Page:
7 Best Milkshake Makers | April 2017
- comes with a butterfly agitator
- 3-speed rocker switch
- overly noisy when blending
|Rating||3.9 / 5.0|
- great for making soups and sauces
- compact unit allows for easy storage
- cannot be used hands-free
|Rating||4.1 / 5.0|
- three blending speeds
- dishwasher-safe components
- no food chunk agitator
|Rating||4.4 / 5.0|
- can be used to make whipped cream
- doesn't slide around when in use
- chrome-plated motor cover
|Rating||4.3 / 5.0|
- allows for hands-free mixing
- powerful 110 watt motor
- weighted base keeps it steady
|Rating||4.8 / 5.0|
- detachable spindle for easy cleaning
- has a retro look
- large 28-ounce mixing cup
|Rating||4.8 / 5.0|
- powerful 2-speed motors
- never needs lubrication
- stainless steel splash panel
|Rating||4.6 / 5.0|
A Brief History Of A Delicious Treat: The Milkshake
Today, it goes by several names. In Europe, you might hear it called a thick shake. In New England, you might hear it called the frappe. And in some small towns or in the vernacular of an older generation, you might hear it referred to as a malt. Whatever you call it, the milkshake is a delicious dessert treat beloved all around the globe.
The term milkshake was first used in the late 19th Century. The item on offer back in the 1880s, however, was quite a bit different than the one you will get at a Dairy Queen or Baskin Robbins today. The first milkshakes consisted of milk, eggs, and whiskey. This strong product was marketed both as a healthful tonic as well as a treat to be enjoyed.
By the turn of the 20th Century, the word milkshake had come to refer to a beverage much more akin to that which is still enjoyed some more than a century later. Most early milkshakes consisted of frozen milk and sweeteners and were flavored by syrups, with vanilla, chocolate, and strawberry as popular then as they remain today.
In the years before World War I, the first soda shops -- often also called malt shops -- had popped up around America. Soda jerks served colas, ice cream sodas, and milkshakes to an ever larger customer base. They were popular with people of all age groups, but younger crowds in particular flocked to the soda fountain, which became a place of socialization as much as a place for enjoying beverages.
In the early 1920s, an inventor named Steven Poplawski created the first viable electric blender, and the creation of milkshakes became even easier and faster. Many milkshakes from the 1920s would have the same consistency and taste of a milkshake you could enjoy today.
While a milkshake might not be the healthiest foodstuff on the planet, it is certainly one of the tastiest and most popular. The milkshake is enjoyed at fast food chains, casual dining restaurants, ice cream shops, and is no stranger to cinema, either. Just think of some iconic dialogue from films such as Pulp Fiction and There Will Be Blood.
Choosing The Best Milkshake Maker
The modern milkshake maker is little different than the same design used for decades behind soda fountain counters and in ice cream shops. Today's units are more compact and more powerful and, more to the point, most milkshake makers are now priced well in range for the common consumer. Many options cost well under fifty dollars yet work just fine for making smooth, rich milkshakes at home.
There are also milkshake makers that cost many hundreds of dollars. These most expensive units tend to mix a milkshake more efficiently and more thoroughly, both of which are necessary attributes for a machine to be used in a shop or restaurant. But on the other hand, an individual consumer with a passion for milkshakes would be remiss in not at least considering a high end model.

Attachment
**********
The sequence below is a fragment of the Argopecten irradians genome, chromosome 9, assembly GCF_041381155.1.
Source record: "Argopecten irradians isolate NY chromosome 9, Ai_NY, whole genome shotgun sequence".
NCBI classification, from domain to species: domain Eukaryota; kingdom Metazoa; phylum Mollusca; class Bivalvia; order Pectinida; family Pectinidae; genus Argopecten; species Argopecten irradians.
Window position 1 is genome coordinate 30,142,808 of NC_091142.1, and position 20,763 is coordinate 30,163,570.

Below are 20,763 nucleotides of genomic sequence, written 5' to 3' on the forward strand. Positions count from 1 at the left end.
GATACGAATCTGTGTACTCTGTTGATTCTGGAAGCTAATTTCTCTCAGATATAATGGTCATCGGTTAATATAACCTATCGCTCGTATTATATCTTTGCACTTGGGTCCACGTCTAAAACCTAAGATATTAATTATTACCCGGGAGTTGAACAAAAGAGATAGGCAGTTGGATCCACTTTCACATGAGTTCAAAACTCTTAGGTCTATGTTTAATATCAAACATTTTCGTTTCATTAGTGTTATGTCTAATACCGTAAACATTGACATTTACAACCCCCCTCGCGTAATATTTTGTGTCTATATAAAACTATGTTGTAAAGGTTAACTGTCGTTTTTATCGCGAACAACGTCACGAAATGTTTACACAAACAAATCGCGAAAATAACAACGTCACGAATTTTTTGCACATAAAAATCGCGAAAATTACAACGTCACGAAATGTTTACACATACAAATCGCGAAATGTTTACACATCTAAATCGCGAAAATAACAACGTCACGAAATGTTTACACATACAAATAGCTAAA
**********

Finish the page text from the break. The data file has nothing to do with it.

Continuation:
The amount of time saved thanks to efficient preparation during the lifetime of the milkshake maker does much to compensate for its cost, as does the increased durability and operating life of these units. Or, in other words, if you spend more on a good milkshake maker, you might never have to replace it.
Some milkshake makers are purpose built and really only suitable for making shakes; others are more versatile and can be used to create coffee drinks, smoothies, and even frozen cocktails. You should consider all the likely uses to which your unit will be subjected before choosing which milkshake maker is right for you. The more use you can get out of this and any other kitchen device, the better.
Wild And Wonderful Milkshake Ideas
The classic milkshake is a wonderfully simple affair. Just use two parts ice cream to one part milk and it's hard to go wrong. If you're looking to make a great shake for two, add two cups of vanilla ice cream, one cup of milk, and let the milkshake maker do the rest.
If you want to get a bit more adventurous, try a Bananas Foster milkshake. Stick with the same milk to ice cream ratio as above, but now add a whole ripe banana (cut into chunks), a pinch of cinnamon, two ounces of caramel sauce, and at least an ounce of a good dark rum. It's a delicious take on a classic dessert, and one that can also be made for the kids, just swap out the rum for a dash of vanilla extract.
Adding extra ripe berries to a vanilla milkshake is an easy way to liven up your dessert, as is adding spices like nutmeg or even a dash of clove. Just remember that it's better to use too little spice than it is to use too much, as many spices can easily overpower the flavor balance ideal in a good milkshake.
To make milkshakes kids will love (as if that were a challenge) consider adding little bits of chocolate, sprinkles, or even flavored cereals. These can add crunch and flavor at the same time.
And remember that almost any milkshake recipe will taste great when prepared with frozen yogurt, too, which is a healthier, lower fat option than standard ice cream.